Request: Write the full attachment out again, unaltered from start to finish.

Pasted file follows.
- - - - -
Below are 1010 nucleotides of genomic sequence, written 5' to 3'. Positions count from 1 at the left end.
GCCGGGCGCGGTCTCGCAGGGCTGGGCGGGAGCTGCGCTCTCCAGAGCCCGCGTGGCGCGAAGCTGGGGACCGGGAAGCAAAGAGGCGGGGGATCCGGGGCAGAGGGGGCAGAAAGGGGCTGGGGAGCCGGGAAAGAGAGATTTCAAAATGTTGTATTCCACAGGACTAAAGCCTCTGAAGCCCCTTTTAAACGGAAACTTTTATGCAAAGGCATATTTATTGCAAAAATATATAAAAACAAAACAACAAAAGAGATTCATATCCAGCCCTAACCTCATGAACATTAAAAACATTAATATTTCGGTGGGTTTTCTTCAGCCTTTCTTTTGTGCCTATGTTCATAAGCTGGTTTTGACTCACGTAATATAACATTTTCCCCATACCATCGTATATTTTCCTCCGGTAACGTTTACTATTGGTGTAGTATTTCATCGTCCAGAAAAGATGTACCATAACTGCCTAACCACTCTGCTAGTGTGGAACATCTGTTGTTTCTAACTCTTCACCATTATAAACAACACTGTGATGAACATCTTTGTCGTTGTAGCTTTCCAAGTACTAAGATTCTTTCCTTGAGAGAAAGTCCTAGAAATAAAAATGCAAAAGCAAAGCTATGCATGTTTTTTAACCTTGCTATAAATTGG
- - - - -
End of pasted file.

Below are 1010 nucleotides of genomic sequence, written 5' to 3'. Positions count from 1 at the left end.
GCCGGGCGCGGTCTCGCAGGGCTGGGCGGGAGCTGCGCTCTCCAGAGCCCGCGTGGCGCGAAGCTGGGGACCGGGAAGCAAAGAGGCGGGGGATCCGGGGCAGAGGGGGCAGAAAGGGGCTGGGGAGCCGGGAAAGAGAGATTTCAAAATGTTGTATTCCACAGGACTAAAGCCTCTGAAGCCCCTTTTAAACGGAAACTTTTATGCAAAGGCATATTTATTGCAAAAATATATAAAAACAAAACAACAAAAGAGATTCATATCCAGCCCTAACCTCATGAACATTAAAAACATTAATATTTCGGTGGGTTTTCTTCAGCCTTTCTTTTGTGCCTATGTTCATAAGCTGGTTTTGACTCACGTAATATAACATTTTCCCCATACCATCGTATATTTTCCTCCGGTAACGTTTACTATTGGTGTAGTATTTCATCGTCCAGAAAAGATGTACCATAACTGCCTAACCACTCTGCTAGTGTGGAACATCTGTTGTTTCTAACTCTTCACCATTATAAACAACACTGTGATGAACATCTTTGTCGTTGTAGCTTTCCAAGTACTAAGATTCTTTCCTTGAGAGAAAGTCCTAGAAATAAAAATGCAAAAGCAAAGCTATGCATGTTTTTTAACCTTGCTATAAATTGG